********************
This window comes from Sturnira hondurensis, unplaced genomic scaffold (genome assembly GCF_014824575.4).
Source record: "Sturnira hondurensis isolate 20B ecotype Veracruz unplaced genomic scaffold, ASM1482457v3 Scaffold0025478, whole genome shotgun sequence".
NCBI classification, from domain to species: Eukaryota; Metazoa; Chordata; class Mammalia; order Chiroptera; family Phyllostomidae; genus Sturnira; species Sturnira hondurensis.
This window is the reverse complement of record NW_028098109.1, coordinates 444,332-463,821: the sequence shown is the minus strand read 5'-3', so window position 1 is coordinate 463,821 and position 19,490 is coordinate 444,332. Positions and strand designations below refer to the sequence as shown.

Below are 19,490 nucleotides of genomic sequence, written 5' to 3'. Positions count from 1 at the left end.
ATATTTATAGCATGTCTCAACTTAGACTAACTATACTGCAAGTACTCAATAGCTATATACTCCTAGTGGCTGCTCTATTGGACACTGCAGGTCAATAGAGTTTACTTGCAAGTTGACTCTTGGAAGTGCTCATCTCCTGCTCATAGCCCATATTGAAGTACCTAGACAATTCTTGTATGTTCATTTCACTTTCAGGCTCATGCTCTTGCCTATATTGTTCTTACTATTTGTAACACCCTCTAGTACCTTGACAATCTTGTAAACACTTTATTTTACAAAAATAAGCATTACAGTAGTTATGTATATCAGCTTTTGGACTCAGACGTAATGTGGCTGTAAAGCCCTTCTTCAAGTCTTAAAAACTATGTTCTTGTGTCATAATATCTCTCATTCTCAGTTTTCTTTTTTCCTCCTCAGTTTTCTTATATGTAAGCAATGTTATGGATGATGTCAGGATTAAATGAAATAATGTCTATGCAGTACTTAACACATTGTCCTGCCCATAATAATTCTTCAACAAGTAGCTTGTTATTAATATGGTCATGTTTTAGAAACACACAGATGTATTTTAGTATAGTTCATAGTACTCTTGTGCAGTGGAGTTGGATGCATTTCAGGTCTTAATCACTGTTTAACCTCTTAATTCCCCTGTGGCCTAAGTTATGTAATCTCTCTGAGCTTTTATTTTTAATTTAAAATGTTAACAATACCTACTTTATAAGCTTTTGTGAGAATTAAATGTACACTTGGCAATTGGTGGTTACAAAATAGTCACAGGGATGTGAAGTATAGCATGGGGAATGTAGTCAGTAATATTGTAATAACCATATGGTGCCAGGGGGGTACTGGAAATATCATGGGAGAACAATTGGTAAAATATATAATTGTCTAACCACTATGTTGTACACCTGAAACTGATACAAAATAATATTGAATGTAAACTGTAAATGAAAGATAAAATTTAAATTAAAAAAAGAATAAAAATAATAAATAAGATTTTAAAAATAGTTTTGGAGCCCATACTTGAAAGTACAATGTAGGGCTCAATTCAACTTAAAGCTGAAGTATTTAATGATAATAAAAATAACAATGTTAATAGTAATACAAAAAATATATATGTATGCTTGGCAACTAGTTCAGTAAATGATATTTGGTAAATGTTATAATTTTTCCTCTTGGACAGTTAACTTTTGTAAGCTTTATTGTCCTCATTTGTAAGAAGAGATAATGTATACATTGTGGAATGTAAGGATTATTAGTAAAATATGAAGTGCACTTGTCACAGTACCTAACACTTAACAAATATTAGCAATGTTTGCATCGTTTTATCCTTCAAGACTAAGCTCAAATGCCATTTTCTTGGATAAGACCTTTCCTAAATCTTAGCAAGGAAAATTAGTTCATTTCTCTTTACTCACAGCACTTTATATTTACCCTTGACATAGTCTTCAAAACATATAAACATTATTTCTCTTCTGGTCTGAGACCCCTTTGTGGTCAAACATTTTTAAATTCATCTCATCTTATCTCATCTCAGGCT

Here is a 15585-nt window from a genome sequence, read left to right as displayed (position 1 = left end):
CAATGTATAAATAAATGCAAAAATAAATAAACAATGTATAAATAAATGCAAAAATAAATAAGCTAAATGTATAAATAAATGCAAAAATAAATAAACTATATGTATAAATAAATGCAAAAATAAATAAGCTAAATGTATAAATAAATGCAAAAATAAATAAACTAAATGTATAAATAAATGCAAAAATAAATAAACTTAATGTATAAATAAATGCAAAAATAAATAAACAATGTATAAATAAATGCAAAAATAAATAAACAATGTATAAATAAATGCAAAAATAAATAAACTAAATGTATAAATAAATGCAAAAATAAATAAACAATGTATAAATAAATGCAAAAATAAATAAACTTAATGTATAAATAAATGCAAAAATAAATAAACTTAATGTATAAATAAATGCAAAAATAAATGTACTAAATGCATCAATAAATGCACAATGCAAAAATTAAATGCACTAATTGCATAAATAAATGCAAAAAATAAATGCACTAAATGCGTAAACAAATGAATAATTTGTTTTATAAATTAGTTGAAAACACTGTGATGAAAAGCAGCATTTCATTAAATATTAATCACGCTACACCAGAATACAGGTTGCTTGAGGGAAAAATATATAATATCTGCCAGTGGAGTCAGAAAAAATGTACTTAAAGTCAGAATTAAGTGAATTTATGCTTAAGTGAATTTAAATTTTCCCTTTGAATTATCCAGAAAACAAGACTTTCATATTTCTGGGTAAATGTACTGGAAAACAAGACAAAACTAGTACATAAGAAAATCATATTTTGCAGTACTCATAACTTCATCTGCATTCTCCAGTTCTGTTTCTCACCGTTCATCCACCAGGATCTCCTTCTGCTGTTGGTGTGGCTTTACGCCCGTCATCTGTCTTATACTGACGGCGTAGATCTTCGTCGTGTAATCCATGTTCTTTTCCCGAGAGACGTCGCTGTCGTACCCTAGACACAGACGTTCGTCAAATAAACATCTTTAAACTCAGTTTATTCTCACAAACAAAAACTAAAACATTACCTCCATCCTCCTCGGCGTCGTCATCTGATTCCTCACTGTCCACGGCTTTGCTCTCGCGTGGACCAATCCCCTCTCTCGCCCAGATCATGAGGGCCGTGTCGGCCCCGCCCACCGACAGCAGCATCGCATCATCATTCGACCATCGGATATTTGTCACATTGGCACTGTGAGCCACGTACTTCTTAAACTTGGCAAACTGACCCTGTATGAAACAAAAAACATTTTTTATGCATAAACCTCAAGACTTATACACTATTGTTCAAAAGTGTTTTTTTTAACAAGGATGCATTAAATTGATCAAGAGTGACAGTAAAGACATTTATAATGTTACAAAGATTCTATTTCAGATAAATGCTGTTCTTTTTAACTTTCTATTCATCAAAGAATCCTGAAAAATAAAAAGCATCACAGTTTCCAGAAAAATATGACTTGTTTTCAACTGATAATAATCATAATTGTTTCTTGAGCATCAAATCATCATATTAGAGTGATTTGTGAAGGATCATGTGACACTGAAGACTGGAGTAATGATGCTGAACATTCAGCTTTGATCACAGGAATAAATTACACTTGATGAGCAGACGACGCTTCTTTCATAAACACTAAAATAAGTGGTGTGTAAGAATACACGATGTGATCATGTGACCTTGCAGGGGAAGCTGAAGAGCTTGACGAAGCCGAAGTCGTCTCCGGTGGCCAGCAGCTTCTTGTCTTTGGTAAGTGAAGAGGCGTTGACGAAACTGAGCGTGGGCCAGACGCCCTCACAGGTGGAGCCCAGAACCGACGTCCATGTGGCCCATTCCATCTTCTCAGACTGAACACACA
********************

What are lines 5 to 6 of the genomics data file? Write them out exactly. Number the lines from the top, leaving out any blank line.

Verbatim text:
Below are 19,490 nucleotides of genomic sequence, written 5' to 3'. Positions count from 1 at the left end.
ATATTTATAGCATGTCTCAACTTAGACTAACTATACTGCAAGTACTCAATAGCTATATACTCCTAGTGGCTGCTCTATTGGACACTGCAGGTCAATAGAGTTTACTTGCAAGTTGACTCTTGGAAGTGCTCATCTCCTGCTCATAGCCCATATTGAAGTACCTAGACAATTCTTGTATGTTCATTTCACTTTCAGGCTCATGCTCTTGCCTATATTGTTCTTACTATTTGTAACACCCTCTAGTACCTTGACAATCTTGTAAACACTTTATTTTACAAAAATAAGCATTACAGTAGTTATGTATATCAGCTTTTGGACTCAGACGTAATGTGGCTGTAAAGCCCTTCTTCAAGTCTTAAAAACTATGTTCTTGTGTCATAATATCTCTCATTCTCAGTTTTCTTTTTTCCTCCTCAGTTTTCTTATATGTAAGCAATGTTATGGATGATGTCAGGATTAAATGAAATAATGTCTATGCAGTACTTAACACATTGTCCTGCCCATAATAATTCTTCAACAAGTAGCTTGTTATTAATATGGTCATGTTTTAGAAACACACAGATGTATTTTAGTATAGTTCATAGTACTCTTGTGCAGTGGAGTTGGATGCATTTCAGGTCTTAATCACTGTTTAACCTCTTAATTCCCCTGTGGCCTAAGTTATGTAATCTCTCTGAGCTTTTATTTTTAATTTAAAATGTTAACAATACCTACTTTATAAGCTTTTGTGAGAATTAAATGTACACTTGGCAATTGGTGGTTACAAAATAGTCACAGGGATGTGAAGTATAGCATGGGGAATGTAGTCAGTAATATTGTAATAACCATATGGTGCCAGGGGGGTACTGGAAATATCATGGGAGAACAATTGGTAAAATATATAATTGTCTAACCACTATGTTGTACACCTGAAACTGATACAAAATAATATTGAATGTAAACTGTAAATGAAAGATAAAATTTAAATTAAAAAAAGAATAAAAATAATAAATAAGATTTTAAAAATAGTTTTGGAGCCCATACTTGAAAGTACAATGTAGGGCTCAATTCAACTTAAAGCTGAAGTATTTAATGATAATAAAAATAACAATGTTAATAGTAATACAAAAAATATATATGTATGCTTGGCAACTAGTTCAGTAAATGATATTTGGTAAATGTTATAATTTTTCCTCTTGGACAGTTAACTTTTGTAAGCTTTATTGTCCTCATTTGTAAGAAGAGATAATGTATACATTGTGGAATGTAAGGATTATTAGTAAAATATGAAGTGCACTTGTCACAGTACCTAACACTTAACAAATATTAGCAATGTTTGCATCGTTTTATCCTTCAAGACTAAGCTCAAATGCCATTTTCTTGGATAAGACCTTTCCTAAATCTTAGCAAGGAAAATTAGTTCATTTCTCTTTACTCACAGCACTTTATATTTACCCTTGACATAGTCTTCAAAACATATAAACATTATTTCTCTTCTGGTCTGAGACCCCTTTGTGGTCAAACATTTTTAAATTCATCTCATCTTATCTCATCTCAGGCT